The United States also dropped relief supplies to members of the ancient Yazidi sect, tens of thousands of whom are massed on a desert mountaintop seeking shelter from fighters who had ordered them to convert or die.
Fighting also resumed in Gaza just minutes after a 72-hour cease-fire between Israel and Hamas expired. Egypt is continuing its efforts to broker a deal, calling on both parties to maintain “self-restraint … and not [target] civilians in Gaza.”
However, in what is hopefully a mark of cooling tensions, Russia’s Defense Ministry said late on Friday that it had finished military exercises it was conducting near the border with Ukraine. The Interfax news agency reported that aircraft taking part in exercises have been redeployed from temporary to their permanent air bases and anti-aircraft missile units have started loading their load their equipment to depart to their permanent positions.
Looking at the U.S. equity markets, the Dow Jones industrial average (DJIA) carved out a 0.4% increase this week to close at 16,553.93. The blue chip index flirted with its 200-day moving average after dropping below intermediate support around 16,400 before rebounding off it on Friday. To the upside, round-number resistance at 16,600 is possible, while 16,400 looks to be initial support to the downside.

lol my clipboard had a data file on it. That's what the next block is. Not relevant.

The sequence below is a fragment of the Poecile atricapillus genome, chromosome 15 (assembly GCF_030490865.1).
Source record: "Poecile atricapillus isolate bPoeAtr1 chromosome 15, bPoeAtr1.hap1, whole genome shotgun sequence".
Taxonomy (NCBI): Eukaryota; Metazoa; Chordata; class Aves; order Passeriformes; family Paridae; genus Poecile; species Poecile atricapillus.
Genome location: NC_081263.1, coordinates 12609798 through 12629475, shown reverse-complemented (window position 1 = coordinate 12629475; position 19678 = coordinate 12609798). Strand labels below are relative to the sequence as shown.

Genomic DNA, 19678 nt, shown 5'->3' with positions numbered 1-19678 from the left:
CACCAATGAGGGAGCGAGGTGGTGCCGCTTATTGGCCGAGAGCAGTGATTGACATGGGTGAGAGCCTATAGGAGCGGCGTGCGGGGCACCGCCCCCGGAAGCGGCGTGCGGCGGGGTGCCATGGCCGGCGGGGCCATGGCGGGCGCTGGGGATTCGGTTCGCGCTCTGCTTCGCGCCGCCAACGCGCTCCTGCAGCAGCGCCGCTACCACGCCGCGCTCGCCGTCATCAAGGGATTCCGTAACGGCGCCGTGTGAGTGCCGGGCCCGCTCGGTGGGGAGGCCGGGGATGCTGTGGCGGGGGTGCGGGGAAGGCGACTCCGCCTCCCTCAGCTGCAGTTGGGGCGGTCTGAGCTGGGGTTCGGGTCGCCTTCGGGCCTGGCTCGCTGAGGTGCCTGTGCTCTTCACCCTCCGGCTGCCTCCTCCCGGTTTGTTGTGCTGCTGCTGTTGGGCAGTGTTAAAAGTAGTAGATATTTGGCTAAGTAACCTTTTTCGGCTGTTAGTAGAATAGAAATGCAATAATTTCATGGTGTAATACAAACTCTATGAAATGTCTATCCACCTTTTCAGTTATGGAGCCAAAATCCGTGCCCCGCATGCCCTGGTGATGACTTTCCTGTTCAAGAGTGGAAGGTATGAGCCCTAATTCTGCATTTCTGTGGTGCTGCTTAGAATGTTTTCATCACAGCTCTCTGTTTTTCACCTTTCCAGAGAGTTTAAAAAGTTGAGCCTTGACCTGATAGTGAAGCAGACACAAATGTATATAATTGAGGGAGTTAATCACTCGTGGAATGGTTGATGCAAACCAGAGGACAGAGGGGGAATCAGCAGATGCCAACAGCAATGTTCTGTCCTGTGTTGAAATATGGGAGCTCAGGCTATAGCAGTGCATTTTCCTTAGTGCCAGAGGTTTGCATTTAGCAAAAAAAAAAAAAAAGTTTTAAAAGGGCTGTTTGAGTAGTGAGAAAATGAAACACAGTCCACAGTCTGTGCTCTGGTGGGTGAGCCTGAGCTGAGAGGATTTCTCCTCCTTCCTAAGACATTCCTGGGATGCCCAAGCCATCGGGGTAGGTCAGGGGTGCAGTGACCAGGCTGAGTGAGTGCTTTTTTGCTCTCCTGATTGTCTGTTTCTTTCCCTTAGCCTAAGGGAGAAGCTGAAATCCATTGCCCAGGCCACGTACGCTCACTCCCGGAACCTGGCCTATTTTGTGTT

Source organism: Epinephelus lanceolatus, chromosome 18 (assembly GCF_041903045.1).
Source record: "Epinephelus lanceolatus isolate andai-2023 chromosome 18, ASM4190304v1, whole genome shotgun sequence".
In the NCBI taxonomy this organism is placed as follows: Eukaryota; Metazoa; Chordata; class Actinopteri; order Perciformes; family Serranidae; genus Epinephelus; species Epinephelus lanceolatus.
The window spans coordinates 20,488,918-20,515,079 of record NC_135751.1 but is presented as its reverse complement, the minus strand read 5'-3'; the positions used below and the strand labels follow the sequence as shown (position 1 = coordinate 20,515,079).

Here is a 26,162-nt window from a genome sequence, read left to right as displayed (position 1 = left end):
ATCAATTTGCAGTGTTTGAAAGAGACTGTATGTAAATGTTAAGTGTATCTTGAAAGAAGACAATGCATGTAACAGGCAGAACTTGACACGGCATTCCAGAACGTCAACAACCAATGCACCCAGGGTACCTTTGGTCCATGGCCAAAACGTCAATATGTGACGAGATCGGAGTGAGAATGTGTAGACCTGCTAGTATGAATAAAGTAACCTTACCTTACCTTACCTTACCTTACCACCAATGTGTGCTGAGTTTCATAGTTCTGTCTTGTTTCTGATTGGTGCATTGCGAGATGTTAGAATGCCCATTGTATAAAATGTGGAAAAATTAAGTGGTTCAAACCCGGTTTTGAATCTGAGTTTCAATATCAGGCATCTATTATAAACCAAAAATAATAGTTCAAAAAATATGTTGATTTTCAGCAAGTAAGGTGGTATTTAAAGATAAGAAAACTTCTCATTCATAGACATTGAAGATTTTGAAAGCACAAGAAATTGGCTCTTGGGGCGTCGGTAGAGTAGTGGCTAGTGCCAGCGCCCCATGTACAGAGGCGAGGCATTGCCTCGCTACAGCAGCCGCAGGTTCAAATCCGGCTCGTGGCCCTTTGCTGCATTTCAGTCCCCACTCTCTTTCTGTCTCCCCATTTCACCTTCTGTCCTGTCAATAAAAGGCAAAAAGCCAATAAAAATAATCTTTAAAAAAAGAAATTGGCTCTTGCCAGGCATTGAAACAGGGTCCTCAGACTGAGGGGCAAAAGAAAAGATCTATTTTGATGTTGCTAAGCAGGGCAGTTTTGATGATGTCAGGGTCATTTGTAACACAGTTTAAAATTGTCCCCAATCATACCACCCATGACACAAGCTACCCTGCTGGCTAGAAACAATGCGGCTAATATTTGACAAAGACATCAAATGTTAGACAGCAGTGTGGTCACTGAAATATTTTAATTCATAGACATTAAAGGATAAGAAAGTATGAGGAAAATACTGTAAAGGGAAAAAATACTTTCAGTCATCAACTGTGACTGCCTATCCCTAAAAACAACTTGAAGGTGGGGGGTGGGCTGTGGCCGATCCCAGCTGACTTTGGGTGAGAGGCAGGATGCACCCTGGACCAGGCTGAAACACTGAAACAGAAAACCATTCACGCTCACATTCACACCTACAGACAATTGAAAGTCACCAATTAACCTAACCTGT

The S&P 500 Index (SPX) rose 0.3% to close at 1,931.59. The large-cap index came within range of round-number support around 1,900 but then closed above 1,925, which has offered support in the past. Seven of the nine S&P Select Sector SPDR ETFs were up this week, with cyclicals leading the way with a 1.08% gain, followed closely by materials, which gained 1.05% for the week. Healthcare and technology both were down for the week, surrendering 0.71% and 0.31%, respectively.
The broad market Wilshire 5000 (W5000) tacked on 0.44% this week to close at 20,436.16, having seemingly found support at the 20,250 level.
The Nasdaq Composite (COMP) added 0.4% this week and closed at 4,370.90. The tech index was unable to push back above its 50-day moving average and the 4,375 level appears to be developing into intermediate resistance.
Small-cap stocks roared back in a huge way this week, as the Russell 2000 jumped 1.48% to close at 1,131.35. It may run into resistance around 1,135, however, as it tries to fill in the price chart gap it formed with last week’s sell-off.
There was another wave of tech firms reporting quarterly results this week:
- AOL, Inc. (AOL): $0.45 per share reported versus the consensus estimate of $0.446 (+0.9% surprise)